Republican presidential candidate Tim Pawlenty says the “political dysfunction” in Washington is the key reason the United States lost its AAA credit rating.
“Standard and Poors” issued the downgrade Friday night and Pawlenty says the nation’s debt problems have been “brewing for years and decades.”
“Both parties in the White House, both parties in congress, can take their share and should take their share of responsibility over a long period of time,” Pawlenty says. “But it’s also true that President Obama and Nancy Pelosi, Harry Reid made it exponentially worse.”
According to Pawlenty, the federal government has long-term “fundamental and structural problems” that must be addressed immediately because the downgrading of the U.S. credit rating is a “dangerous” moment. Pawlenty has suggested things like “gradually” raising the retirement age for Social Security and installing so-called “means testing” which would deny some benefits to the country’s wealthiest senior citizens.
“I don’t like means testing. I think it breeds class warfare rhetoric, but amongst the crappy choices we have, this is one of the least bad.”
The past two candidates who’ve won the White House have suggested one of their aims as president would be to change the tone in Washington. Pawlenty suggests he is willing to “absorb the body blows” that are required to accomplish that goal.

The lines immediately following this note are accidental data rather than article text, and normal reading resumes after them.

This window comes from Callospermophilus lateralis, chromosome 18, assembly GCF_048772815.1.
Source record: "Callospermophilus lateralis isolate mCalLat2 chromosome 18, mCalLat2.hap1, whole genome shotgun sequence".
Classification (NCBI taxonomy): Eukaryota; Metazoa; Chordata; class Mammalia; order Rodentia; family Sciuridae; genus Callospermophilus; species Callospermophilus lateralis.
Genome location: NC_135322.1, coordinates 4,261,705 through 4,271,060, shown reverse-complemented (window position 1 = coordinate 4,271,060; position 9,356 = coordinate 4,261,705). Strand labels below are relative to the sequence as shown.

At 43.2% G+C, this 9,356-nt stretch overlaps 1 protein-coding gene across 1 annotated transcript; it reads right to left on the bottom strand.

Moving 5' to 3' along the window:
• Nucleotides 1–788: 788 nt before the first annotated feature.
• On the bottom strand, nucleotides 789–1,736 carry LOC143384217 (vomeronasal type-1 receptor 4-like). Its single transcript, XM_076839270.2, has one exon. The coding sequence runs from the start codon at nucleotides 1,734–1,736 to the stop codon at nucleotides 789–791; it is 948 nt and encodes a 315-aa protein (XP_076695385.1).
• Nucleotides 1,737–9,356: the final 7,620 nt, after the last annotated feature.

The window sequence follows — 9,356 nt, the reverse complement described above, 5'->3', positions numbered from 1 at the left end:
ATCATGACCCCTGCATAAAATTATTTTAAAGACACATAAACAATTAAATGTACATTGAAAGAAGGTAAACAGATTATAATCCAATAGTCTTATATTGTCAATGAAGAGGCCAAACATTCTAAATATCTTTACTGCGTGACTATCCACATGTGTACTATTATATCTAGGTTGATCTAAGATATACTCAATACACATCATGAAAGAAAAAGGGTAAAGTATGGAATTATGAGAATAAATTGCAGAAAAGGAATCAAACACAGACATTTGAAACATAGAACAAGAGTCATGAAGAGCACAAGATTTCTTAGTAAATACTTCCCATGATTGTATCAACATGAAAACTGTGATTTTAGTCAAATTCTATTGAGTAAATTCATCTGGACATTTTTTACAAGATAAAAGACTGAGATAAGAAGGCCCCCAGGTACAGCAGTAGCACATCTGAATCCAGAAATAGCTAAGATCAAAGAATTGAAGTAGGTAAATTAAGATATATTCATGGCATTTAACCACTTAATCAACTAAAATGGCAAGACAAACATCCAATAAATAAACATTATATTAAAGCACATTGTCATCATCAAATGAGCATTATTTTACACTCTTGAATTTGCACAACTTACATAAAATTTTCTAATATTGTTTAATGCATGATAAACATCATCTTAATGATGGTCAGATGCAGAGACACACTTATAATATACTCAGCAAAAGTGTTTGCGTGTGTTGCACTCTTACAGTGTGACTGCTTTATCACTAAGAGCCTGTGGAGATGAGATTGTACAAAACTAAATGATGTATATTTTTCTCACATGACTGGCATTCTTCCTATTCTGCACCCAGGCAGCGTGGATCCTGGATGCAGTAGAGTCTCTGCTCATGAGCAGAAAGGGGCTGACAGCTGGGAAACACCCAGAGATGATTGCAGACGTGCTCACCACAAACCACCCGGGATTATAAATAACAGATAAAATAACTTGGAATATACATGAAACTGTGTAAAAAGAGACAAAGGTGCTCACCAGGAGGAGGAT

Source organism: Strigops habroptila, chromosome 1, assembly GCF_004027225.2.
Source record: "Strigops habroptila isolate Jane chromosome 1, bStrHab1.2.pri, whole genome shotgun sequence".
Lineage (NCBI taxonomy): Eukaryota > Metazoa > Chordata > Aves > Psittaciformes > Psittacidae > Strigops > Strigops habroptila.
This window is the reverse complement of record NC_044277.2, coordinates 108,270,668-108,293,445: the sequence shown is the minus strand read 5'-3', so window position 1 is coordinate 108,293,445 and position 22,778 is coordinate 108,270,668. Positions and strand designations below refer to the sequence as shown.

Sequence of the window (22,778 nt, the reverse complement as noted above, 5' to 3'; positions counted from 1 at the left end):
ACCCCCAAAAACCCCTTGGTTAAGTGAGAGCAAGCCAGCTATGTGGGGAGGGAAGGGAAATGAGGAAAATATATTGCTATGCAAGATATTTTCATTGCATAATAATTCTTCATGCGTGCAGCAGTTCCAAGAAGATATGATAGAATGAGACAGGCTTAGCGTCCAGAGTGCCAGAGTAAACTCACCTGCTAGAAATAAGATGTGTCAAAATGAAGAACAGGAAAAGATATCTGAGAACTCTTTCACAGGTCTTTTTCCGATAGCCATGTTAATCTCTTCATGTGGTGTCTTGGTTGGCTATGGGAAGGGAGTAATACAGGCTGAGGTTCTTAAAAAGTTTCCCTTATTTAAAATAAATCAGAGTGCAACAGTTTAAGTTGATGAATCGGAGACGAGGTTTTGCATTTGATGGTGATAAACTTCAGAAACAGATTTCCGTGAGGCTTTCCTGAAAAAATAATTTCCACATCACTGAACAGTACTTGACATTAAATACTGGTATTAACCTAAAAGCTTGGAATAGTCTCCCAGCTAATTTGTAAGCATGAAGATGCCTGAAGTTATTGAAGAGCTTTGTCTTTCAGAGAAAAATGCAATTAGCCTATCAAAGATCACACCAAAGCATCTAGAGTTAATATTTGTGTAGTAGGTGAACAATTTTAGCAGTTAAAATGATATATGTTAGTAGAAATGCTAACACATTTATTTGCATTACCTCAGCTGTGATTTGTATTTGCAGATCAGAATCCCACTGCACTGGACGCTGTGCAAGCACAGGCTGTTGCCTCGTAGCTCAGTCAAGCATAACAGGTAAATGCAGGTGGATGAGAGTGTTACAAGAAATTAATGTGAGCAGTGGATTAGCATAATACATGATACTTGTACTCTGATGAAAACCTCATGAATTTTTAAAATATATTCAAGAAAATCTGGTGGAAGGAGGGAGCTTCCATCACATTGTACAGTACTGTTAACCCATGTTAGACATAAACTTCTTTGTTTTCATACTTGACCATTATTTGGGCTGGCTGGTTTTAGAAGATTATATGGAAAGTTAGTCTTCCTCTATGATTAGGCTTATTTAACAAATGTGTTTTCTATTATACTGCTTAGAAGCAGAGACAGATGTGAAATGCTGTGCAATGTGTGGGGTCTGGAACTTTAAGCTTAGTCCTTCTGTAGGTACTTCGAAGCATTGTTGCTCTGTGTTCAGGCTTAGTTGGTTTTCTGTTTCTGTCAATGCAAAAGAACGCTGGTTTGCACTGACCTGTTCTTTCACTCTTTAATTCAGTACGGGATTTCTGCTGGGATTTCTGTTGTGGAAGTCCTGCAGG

“I’m not going to Washington just to change it,” Pawlenty says. “I’m going to defeat it in it’s current dysfunction.”
Pawlenty, a former two-term governor of Minnesota, saw another rating agency — Moody’s — downgrade Minnesota’s credit rating during his tenure.
“The downgrade Minnesota took was…for six months of my administration and reflected, you know, a lot of activities…before that six months,” Pawlenty says. “But after that we maintained a AAA in two of the rating agencies and a AA+ for the rest…of my term.”
Ratings from agencies like Moody’s offer investors a guide as to the state’s ability to meet its financial obligations. Standard and Poors gave Minnesota a AAA rating throughout Pawlenty’s eight-year tenure as governor. Moody’s downgraded Minnesota’s credit rating during Pawlenty’s first year in office.
(A previous version of this story left out the word “just” in paragraph seven.)